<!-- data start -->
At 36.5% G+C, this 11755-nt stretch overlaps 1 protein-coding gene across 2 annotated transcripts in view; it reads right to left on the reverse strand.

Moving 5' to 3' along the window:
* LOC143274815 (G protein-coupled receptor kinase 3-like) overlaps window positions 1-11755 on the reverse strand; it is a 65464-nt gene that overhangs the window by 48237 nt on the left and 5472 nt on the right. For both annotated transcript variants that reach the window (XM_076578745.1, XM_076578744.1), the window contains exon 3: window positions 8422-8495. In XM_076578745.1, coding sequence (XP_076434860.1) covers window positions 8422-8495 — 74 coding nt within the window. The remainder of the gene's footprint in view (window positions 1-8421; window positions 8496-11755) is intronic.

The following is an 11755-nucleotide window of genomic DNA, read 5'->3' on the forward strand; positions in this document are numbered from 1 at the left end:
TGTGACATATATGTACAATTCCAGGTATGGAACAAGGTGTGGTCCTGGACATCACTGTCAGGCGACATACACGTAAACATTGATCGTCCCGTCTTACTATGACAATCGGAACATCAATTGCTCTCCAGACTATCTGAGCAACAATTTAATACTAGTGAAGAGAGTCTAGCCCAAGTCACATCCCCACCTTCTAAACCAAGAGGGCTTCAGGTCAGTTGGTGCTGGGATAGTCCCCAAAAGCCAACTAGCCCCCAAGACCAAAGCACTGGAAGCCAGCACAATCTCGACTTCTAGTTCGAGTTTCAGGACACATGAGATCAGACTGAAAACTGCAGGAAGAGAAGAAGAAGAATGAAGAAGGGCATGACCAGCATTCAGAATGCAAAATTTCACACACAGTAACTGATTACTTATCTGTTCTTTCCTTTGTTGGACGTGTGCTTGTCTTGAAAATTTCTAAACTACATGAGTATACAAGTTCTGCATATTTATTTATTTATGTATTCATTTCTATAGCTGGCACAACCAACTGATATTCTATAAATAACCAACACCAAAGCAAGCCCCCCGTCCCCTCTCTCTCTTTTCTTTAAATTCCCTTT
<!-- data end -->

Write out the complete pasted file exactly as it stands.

At 36.5% G+C, this 11755-nt stretch overlaps 1 protein-coding gene across 2 annotated transcripts in view; it reads right to left on the reverse strand.

Moving 5' to 3' along the window:
* LOC143274815 (G protein-coupled receptor kinase 3-like) overlaps window positions 1-11755 on the reverse strand; it is a 65464-nt gene that overhangs the window by 48237 nt on the left and 5472 nt on the right. For both annotated transcript variants that reach the window (XM_076578745.1, XM_076578744.1), the window contains exon 3: window positions 8422-8495. In XM_076578745.1, coding sequence (XP_076434860.1) covers window positions 8422-8495 — 74 coding nt within the window. The remainder of the gene's footprint in view (window positions 1-8421; window positions 8496-11755) is intronic.

The following is an 11755-nucleotide window of genomic DNA, read 5'->3' on the forward strand; positions in this document are numbered from 1 at the left end:
TGTGACATATATGTACAATTCCAGGTATGGAACAAGGTGTGGTCCTGGACATCACTGTCAGGCGACATACACGTAAACATTGATCGTCCCGTCTTACTATGACAATCGGAACATCAATTGCTCTCCAGACTATCTGAGCAACAATTTAATACTAGTGAAGAGAGTCTAGCCCAAGTCACATCCCCACCTTCTAAACCAAGAGGGCTTCAGGTCAGTTGGTGCTGGGATAGTCCCCAAAAGCCAACTAGCCCCCAAGACCAAAGCACTGGAAGCCAGCACAATCTCGACTTCTAGTTCGAGTTTCAGGACACATGAGATCAGACTGAAAACTGCAGGAAGAGAAGAAGAAGAATGAAGAAGGGCATGACCAGCATTCAGAATGCAAAATTTCACACACAGTAACTGATTACTTATCTGTTCTTTCCTTTGTTGGACGTGTGCTTGTCTTGAAAATTTCTAAACTACATGAGTATACAAGTTCTGCATATTTATTTATTTATGTATTCATTTCTATAGCTGGCACAACCAACTGATATTCTATAAATAACCAACACCAAAGCAAGCCCCCCGTCCCCTCTCTCTCTTTTCTTTAAATTCCCTTT